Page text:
More than a month after Donald Trump's Twitter-centric campaign ended in victory, The Washington Post has launched a new tool to hold the president-elect accountable for what he posts on his preferred social network.
A Google Chrome plugin called "RealDonaldContext" will fact-check any content on Mr. Trump's Twitter page, and provide context for emotionally charged attacks on people, businesses, or institutions.
"Donald Trump's primary means of communicating with the public is his Twitter account. Unfortunately, his tweets aren't always entirely accurate, by mistake or by design," the plugin's creators write in the Chrome store description. "The Washington Post's Fix team has decided to help ensure that the public receives the most accurate possible information by creating this extension, which will add more context or corrections to things that Trump tweets."
While the president-elect has said he plans to be "very restrained" on social media after his inauguration, since Election Day he has shown no signs of letting up, as The Christian Science Monitor reported earlier this month:
The business mogul's strained relationship with the press throughout his campaign, during which he temporarily banned a number of media organizations from access at his events and regularly railed against The New York Times, has some critics concerned that his strategic bypassing of the "mainstream media" in favor of social media could translate into a lack of presidential transparency and a heightened ability to push an agenda-fueled narrative unchecked. Meanwhile, others have suggested that Trump's heavy use of Twitter, if allowed to continue into his presidency, could provide a new kind of transparency, giving Americans the opportunity to engage with their leader in a more personal and authentic way.
Whether a positive or negative, observers say, it's undeniable that Trump's frequent and masterful use of Twitter to share his message directly with his followers has set a new precedent for interactions between politicians and voters – and, if he continues to tweet from the Oval Office, it would mark a fundamental shift in how the president communicates with the American people.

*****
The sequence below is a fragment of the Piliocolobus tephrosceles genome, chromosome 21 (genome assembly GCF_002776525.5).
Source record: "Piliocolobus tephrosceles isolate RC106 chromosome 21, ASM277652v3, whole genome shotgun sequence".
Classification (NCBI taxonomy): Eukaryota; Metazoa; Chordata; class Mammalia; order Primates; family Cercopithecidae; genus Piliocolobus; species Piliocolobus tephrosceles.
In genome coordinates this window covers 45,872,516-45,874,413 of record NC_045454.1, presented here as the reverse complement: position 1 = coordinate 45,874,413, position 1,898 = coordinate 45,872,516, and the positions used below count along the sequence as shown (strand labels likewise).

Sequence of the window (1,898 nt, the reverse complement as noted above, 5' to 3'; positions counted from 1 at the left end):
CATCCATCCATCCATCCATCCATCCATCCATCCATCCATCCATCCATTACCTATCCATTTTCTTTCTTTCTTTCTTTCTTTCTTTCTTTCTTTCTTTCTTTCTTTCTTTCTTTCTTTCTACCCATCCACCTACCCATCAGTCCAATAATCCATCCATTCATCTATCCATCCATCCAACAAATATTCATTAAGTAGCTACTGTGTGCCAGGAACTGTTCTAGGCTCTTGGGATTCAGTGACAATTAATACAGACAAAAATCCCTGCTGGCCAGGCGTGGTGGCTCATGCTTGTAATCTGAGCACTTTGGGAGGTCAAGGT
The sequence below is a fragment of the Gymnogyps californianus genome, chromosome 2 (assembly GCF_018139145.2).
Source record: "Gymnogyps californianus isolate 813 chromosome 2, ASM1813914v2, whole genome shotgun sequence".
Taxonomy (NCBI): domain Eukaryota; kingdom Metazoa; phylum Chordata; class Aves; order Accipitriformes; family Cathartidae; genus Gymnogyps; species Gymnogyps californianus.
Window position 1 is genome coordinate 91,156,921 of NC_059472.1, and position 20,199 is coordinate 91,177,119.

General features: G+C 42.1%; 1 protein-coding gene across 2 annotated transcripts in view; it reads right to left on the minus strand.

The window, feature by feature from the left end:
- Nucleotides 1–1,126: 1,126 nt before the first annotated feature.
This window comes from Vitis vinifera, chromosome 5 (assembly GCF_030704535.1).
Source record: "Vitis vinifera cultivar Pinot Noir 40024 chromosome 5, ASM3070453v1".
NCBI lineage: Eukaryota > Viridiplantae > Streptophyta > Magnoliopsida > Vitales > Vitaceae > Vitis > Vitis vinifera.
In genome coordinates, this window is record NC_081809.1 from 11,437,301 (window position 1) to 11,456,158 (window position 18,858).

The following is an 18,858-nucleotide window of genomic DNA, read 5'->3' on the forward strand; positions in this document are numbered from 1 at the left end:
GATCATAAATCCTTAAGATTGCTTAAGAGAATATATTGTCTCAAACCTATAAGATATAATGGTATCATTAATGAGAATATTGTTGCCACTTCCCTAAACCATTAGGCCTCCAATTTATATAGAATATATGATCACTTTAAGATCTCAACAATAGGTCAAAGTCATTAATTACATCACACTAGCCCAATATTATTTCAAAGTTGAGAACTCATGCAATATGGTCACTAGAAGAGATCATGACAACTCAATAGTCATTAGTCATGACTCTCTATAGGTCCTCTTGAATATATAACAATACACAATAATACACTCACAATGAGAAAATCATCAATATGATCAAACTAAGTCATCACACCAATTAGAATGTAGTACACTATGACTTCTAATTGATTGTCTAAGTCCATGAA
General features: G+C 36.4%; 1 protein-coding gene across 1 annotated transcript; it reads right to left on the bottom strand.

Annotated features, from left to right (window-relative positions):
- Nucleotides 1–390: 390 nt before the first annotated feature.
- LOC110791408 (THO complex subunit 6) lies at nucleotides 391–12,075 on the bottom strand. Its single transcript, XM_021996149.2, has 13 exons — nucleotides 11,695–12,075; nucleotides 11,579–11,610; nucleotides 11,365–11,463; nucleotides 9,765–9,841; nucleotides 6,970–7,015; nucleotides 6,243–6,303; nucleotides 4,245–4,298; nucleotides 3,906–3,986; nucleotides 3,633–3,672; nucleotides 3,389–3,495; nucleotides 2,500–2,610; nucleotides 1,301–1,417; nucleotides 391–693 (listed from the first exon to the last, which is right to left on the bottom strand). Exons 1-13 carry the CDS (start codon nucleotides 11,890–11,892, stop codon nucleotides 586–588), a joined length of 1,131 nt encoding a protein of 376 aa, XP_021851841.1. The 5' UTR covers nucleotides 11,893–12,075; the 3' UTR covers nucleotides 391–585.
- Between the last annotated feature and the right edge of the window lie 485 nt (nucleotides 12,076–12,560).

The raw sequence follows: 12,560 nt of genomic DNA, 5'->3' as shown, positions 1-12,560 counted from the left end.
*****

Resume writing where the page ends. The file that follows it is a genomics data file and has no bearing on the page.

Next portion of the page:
"One of the key variables here is traditional media, in terms of... whether media will sort of step up and more directly challenge some of these tweets," Matthew Eshbaugh-Soha, professor and chair of political science at the University of North Texas, told the Monitor. "We're beginning to see early evidence that maybe there will be heightened scrutiny of some of his tweets. That may present a different environment for Donald Trump, and he may have to adjust. That’s the unknown."
The Washington Post's new Chrome extension may be one sign of heightened scrutiny from the traditional media in pushing back against Trump tweets that are emotionally charged, exaggerated, or downright false.
Take, for example, this tweet from Friday, in which the president-elect writes: "Are we talking about the same cyberattack where it was revealed that head of the DNC illegally gave Hillary the questions to the debate?"
"This is incorrect or false," the RealDonaldContext extension states in response, adding an explanation:
Documents published after Clinton campaign chairman John Podesta's email was hacked indicate that then-CNN-contributor Donna Brazile sent some questions from a CNN Democratic primary town hall event to the campaign in advance. When the chair of the Democratic National Committee resigned after documents stolen from the DNC were leaked, Brazile stepped in as acting chair -- after the leaks above. Both hacks are believed by intelligence agencies to have originated in Russia. What Brazile did, by the way, is in no way illegal.
While the tool has received positive feedback from some Twitter users, whether Trump's 17.5 million loyal Twitter followers, many of whom express distrust for mainstream media outlets such as The Washington Post, will download it themselves is another story – especially at a time when fake news dominates social networks and "post-truth" was named Oxford Dictionaries Word of the Year.
"Simply put, media bent on ratings and political parties bent on reelection at any cost have created a climate where many only believe sources that are aligned with the like-minded and they view the opposition as incompetent at best or the embodiment of evil," Daniel Fountain, associate professor of history at Meredith College in Raleigh, N.C., told the Monitor last month. "These are not new features within our electoral history, but it has been a long time since it has been this negative."